The veterinary profession's role in addressing the opioid epidemic

The American Veterinary Medical Association (AVMA) and its members are gravely concerned about the national opioid epidemic. As healthcare providers who administer and prescribe controlled substances, we recognize our responsibility in contributing to solutions for this crisis. Many unique aspects of the practice of veterinary medicine must be considered in the development of laws and regulations that govern the use of opioids and controlled substances in animal patients. The AVMA strongly recommends that veterinarians, legislators, state veterinary medical boards, and state pharmacy boards work together to create practical and effective solutions when considering opioid-related laws and regulations that impact the practice of veterinary medicine.

In regard to veterinarians, the AVMA supports the following objectives and efforts to address the national opioid epidemic:

  • Continuing education (CE) on judicious use, compliance, security, and prescribing of opioids and other controlled substances, with an emphasis on identifying and preventing human misuse and diversion.
  • Exemption of veterinarians from accessing private health information and prescription data on a person prior to prescribing or dispensing controlled substances for an animal.
    • Veterinarians are not trained to evaluate the appropriateness of a human prescription and are not trained in the privacy practices surrounding human medical information.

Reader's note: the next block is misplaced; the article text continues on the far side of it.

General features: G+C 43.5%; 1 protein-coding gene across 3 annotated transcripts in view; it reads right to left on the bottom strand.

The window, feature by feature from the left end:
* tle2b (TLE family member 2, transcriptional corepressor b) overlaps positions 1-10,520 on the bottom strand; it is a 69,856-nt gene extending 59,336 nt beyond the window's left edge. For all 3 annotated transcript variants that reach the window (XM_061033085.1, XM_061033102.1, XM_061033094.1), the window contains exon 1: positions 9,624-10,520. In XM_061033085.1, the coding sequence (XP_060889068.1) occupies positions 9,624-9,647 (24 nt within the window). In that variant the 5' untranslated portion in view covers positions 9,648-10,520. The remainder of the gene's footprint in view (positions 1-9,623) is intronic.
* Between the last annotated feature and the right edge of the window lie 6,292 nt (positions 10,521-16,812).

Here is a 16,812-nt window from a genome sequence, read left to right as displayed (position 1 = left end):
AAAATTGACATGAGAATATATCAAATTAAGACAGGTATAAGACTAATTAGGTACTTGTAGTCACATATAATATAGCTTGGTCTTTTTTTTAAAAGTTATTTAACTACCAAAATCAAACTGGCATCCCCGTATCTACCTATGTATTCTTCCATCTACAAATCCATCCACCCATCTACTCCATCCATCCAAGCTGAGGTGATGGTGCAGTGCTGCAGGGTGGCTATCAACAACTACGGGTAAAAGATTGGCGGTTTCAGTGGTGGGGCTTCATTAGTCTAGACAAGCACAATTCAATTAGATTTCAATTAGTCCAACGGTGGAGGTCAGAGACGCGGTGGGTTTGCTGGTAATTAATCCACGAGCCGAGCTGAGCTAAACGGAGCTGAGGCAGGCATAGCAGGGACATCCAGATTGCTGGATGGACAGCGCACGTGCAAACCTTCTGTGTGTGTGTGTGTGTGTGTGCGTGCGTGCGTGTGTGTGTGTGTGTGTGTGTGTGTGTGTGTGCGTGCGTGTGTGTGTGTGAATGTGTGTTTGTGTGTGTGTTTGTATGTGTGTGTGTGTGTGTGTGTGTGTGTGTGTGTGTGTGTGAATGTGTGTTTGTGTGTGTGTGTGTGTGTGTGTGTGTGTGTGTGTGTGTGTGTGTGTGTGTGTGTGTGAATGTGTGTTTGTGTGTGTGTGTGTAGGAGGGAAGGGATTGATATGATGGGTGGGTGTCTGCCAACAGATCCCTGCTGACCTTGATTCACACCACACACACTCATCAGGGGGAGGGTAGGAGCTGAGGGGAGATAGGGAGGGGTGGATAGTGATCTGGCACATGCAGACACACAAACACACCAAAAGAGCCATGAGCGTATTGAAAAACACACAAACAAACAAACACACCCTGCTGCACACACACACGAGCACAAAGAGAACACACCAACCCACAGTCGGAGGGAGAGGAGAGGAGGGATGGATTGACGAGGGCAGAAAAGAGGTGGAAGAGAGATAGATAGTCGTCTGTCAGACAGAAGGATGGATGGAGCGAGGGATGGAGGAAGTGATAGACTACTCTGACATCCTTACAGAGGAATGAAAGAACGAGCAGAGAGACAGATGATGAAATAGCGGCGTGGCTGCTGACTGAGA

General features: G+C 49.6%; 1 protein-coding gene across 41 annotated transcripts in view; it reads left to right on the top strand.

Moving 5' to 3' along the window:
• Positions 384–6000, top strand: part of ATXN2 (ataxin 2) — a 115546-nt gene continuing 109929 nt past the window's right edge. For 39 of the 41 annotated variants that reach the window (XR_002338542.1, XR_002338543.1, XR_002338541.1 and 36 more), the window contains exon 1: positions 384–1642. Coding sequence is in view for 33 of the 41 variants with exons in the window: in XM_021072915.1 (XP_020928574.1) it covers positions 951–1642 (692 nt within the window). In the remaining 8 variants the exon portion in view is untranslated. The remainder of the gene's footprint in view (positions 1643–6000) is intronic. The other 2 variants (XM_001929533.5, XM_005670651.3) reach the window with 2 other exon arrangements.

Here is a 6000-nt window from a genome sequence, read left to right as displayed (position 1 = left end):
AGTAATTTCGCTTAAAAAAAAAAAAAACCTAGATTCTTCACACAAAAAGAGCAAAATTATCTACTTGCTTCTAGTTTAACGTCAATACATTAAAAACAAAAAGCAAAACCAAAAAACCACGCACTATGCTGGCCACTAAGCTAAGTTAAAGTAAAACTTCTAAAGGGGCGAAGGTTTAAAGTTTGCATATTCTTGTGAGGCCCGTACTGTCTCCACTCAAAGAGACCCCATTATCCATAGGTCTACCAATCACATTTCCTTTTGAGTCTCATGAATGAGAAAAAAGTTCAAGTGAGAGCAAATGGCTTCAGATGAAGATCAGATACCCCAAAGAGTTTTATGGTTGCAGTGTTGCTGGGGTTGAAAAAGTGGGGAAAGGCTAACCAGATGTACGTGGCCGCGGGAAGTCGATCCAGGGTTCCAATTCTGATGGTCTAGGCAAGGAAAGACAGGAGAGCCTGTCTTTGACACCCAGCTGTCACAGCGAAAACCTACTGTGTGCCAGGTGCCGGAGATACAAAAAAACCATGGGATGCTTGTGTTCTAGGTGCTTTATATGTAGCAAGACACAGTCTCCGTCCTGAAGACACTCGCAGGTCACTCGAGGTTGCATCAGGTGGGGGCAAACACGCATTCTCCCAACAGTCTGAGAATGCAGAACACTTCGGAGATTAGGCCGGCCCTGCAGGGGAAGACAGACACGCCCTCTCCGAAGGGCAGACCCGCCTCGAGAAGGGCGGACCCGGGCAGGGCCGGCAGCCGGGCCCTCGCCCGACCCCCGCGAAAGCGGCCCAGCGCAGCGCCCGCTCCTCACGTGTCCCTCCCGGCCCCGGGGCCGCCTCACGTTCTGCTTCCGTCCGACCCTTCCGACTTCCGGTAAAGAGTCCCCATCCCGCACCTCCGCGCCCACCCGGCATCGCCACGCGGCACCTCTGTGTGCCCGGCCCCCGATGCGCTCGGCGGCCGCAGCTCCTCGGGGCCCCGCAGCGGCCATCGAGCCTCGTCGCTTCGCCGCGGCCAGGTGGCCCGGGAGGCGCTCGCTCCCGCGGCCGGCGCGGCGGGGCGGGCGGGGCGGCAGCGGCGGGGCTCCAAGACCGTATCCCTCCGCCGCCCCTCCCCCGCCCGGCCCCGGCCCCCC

• Options for reporting of suspected opioid and controlled substance drug shoppers and/or diversion, with immunity from prosecution for the reporter.
  • Exemption of veterinarians from mandatory electronic prescribing for controlled substances due to the lack of veterinary electronic medical record compatibility with electronic prescription programs. Remediation of this problem would require funding, resulting in an increased financial burden to taxpayers and clients.
  • Research to determine the prevalence of veterinary drug shoppers and to clarify the degree to which veterinary prescriptions impact the human opioid epidemic.
  • If participation in a prescription drug monitoring program (PDMP) is mandated:
    • Develop software that captures accurate data from veterinary opioid prescriptions to benefit human health.
    • Until veterinarians have effective prescription software equivalent to human healthcare (i.e. automatic PDMP reporting), regulations should be drafted with consideration for the burden of compliance.

Related resource

Opioid abuse and drug shortages